James Madison: A Life Reconsidered by Lynne Cheney (Four Stars)

James Madison: A Life Reconsidered by Lynne Cheney

Four Stars out of Five

Why write another biography of a historic figure, who every school child knows all about? Because modern scholarship allows the diligent researcher to retract exchanges by letters, some in cipher, with official records and contemporary media accounts to give a fuller picture of who said and did what to and with whom. This approach is especially fruitful with eighteenth century figures whose correspondence was saved. Through these we learn that the office of Vice President was an accident, the British assault of Washington a spur-of-the-moment venture and Monroe was as often Madison’s foe as his ally.

Everyone knows Madison was The Father of the Constitution, but they don’t know the man. This tome corrects that. Often described and small and sickly, Madison was in fact cautious of recurring seizures but robust by any standards. (Once, when a rain-swollen stream blocked his way, he disassembled his carriage and carried it across in pieces, then reassembled it an went on.) He was short, simple of speech in a world or orators, and willing to change his mind in a world of close-mindedness. He was a scholar who sought historical solutions for contemporarily issues.

Politics was partisan, bitter, apocalyptic and (occasionally, in those days of duels) deadly. The media cared as little about truth as now. Often your friends blocked you as much as your enemies.

Madison, like Jefferson, owned slaves even as he troubled over the morality of slavery. Neither man found an workable solution, though Madison supported the American Colonization Society efforts to resettle freed slave in Liberia.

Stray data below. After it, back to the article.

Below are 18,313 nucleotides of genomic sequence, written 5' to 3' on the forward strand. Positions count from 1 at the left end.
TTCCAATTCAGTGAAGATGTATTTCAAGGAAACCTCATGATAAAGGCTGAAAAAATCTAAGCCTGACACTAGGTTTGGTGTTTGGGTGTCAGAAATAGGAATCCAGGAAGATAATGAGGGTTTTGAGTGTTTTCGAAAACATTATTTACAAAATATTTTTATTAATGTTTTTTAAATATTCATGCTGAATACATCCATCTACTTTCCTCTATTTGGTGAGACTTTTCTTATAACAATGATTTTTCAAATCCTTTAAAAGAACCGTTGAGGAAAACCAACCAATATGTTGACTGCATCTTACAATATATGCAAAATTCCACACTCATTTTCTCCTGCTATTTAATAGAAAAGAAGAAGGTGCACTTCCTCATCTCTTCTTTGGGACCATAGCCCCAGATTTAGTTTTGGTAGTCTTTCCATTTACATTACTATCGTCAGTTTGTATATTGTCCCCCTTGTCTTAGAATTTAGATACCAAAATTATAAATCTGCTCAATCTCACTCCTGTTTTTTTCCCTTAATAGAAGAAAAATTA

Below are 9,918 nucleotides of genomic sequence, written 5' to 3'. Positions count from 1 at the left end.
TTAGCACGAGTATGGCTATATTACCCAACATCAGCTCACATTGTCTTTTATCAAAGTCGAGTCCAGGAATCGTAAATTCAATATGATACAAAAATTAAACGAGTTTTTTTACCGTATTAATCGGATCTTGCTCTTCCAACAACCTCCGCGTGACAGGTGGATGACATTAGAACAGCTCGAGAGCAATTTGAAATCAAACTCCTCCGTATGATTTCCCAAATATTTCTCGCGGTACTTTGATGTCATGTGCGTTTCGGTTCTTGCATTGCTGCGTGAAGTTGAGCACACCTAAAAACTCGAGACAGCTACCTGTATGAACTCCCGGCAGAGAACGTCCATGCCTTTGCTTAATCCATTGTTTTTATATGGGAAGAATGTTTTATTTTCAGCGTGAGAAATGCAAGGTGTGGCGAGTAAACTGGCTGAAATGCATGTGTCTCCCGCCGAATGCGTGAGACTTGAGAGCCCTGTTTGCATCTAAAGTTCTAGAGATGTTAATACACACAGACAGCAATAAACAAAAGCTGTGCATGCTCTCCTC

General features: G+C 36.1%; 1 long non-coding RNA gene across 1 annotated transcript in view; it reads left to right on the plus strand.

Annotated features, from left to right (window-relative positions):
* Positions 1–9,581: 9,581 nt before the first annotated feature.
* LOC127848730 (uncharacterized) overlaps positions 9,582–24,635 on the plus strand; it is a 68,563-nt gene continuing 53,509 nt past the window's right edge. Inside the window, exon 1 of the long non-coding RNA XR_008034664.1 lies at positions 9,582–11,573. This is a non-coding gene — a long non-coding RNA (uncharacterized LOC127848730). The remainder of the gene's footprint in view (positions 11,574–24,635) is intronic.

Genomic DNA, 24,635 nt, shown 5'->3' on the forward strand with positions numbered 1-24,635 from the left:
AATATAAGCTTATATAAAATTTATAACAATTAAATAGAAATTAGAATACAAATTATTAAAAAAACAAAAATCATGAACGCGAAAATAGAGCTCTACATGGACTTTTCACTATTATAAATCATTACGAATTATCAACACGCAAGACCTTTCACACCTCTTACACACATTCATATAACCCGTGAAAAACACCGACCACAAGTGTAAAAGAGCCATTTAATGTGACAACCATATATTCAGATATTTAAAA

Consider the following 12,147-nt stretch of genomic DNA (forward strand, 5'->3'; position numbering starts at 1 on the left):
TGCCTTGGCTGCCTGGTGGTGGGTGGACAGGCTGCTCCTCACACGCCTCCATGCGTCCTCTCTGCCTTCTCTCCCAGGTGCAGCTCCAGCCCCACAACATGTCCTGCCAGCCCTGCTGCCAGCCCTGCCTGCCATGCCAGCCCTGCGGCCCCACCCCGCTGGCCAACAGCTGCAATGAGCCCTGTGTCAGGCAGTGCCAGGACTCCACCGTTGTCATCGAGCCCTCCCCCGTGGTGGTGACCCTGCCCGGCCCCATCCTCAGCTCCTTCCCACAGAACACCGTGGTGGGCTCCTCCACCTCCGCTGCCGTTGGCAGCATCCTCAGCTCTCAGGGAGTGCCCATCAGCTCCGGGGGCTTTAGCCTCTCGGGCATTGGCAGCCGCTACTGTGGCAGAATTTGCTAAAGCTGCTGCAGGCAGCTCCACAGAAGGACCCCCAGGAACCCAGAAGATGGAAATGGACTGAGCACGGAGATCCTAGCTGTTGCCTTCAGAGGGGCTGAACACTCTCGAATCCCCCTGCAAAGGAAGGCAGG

More important Cheney leads us into the inner thoughts of the creative men and women who founded this nation to help us understand what drove them. Modern politicians would do well to consider how Madison’s opinions and actions evolved as the nation faced new challenges.

Dolly Madison also benefits from a reconsideration which gives depth to the fashionable airhead too often depicted.

As one overlays biographies of Franklin, Washington, Henry, Jefferson, Adams and Madison on studies state and national history, a real feeling develops for these people as people. There greatest and their foibles recede from epic to human scale. And spotting the off-key note becomes easier. This biography of Madison harmonizes with those others mentioned.

Sadly, like that entire generation of Virginia Presidents, the declining economics of slave-based plantation life left Madison impoverished in his old age. Old Washington seems to have bucked the trend by diversifying his crops and industries.

The author is wife of the former Vice President. She acknowledges her ringside seat to Washington politics added her both motivation and access to complete this work. Her prose is clear and enjoyable. Political bias one might expect is absent.